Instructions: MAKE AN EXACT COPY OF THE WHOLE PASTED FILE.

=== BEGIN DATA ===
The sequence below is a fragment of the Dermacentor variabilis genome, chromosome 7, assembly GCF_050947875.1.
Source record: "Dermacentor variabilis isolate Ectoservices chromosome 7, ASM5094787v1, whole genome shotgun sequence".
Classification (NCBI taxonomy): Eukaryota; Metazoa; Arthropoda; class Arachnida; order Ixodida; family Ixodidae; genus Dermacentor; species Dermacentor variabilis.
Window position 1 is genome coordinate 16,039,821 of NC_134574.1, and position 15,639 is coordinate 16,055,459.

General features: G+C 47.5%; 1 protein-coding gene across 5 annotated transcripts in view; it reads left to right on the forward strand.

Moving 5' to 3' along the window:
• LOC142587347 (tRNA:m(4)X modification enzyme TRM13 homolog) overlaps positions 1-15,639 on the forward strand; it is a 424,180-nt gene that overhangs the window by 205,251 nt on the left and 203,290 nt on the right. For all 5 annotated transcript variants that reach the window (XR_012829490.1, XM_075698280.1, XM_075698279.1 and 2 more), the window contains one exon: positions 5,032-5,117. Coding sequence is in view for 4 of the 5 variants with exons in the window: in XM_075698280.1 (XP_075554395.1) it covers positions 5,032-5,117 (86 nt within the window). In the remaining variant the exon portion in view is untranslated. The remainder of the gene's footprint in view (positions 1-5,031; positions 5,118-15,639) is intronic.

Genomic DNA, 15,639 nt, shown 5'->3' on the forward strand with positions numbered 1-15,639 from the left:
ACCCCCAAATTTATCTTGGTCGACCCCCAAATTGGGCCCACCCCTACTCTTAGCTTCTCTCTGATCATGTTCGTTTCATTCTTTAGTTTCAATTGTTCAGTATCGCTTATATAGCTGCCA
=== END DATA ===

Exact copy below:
The sequence below is a fragment of the Dermacentor variabilis genome, chromosome 7, assembly GCF_050947875.1.
Source record: "Dermacentor variabilis isolate Ectoservices chromosome 7, ASM5094787v1, whole genome shotgun sequence".
Classification (NCBI taxonomy): Eukaryota; Metazoa; Arthropoda; class Arachnida; order Ixodida; family Ixodidae; genus Dermacentor; species Dermacentor variabilis.
Window position 1 is genome coordinate 16,039,821 of NC_134574.1, and position 15,639 is coordinate 16,055,459.

General features: G+C 47.5%; 1 protein-coding gene across 5 annotated transcripts in view; it reads left to right on the forward strand.

Moving 5' to 3' along the window:
• LOC142587347 (tRNA:m(4)X modification enzyme TRM13 homolog) overlaps positions 1-15,639 on the forward strand; it is a 424,180-nt gene that overhangs the window by 205,251 nt on the left and 203,290 nt on the right. For all 5 annotated transcript variants that reach the window (XR_012829490.1, XM_075698280.1, XM_075698279.1 and 2 more), the window contains one exon: positions 5,032-5,117. Coding sequence is in view for 4 of the 5 variants with exons in the window: in XM_075698280.1 (XP_075554395.1) it covers positions 5,032-5,117 (86 nt within the window). In the remaining variant the exon portion in view is untranslated. The remainder of the gene's footprint in view (positions 1-5,031; positions 5,118-15,639) is intronic.

Genomic DNA, 15,639 nt, shown 5'->3' on the forward strand with positions numbered 1-15,639 from the left:
ACCCCCAAATTTATCTTGGTCGACCCCCAAATTGGGCCCACCCCTACTCTTAGCTTCTCTCTGATCATGTTCGTTTCATTCTTTAGTTTCAATTGTTCAGTATCGCTTATATAGCTGCCA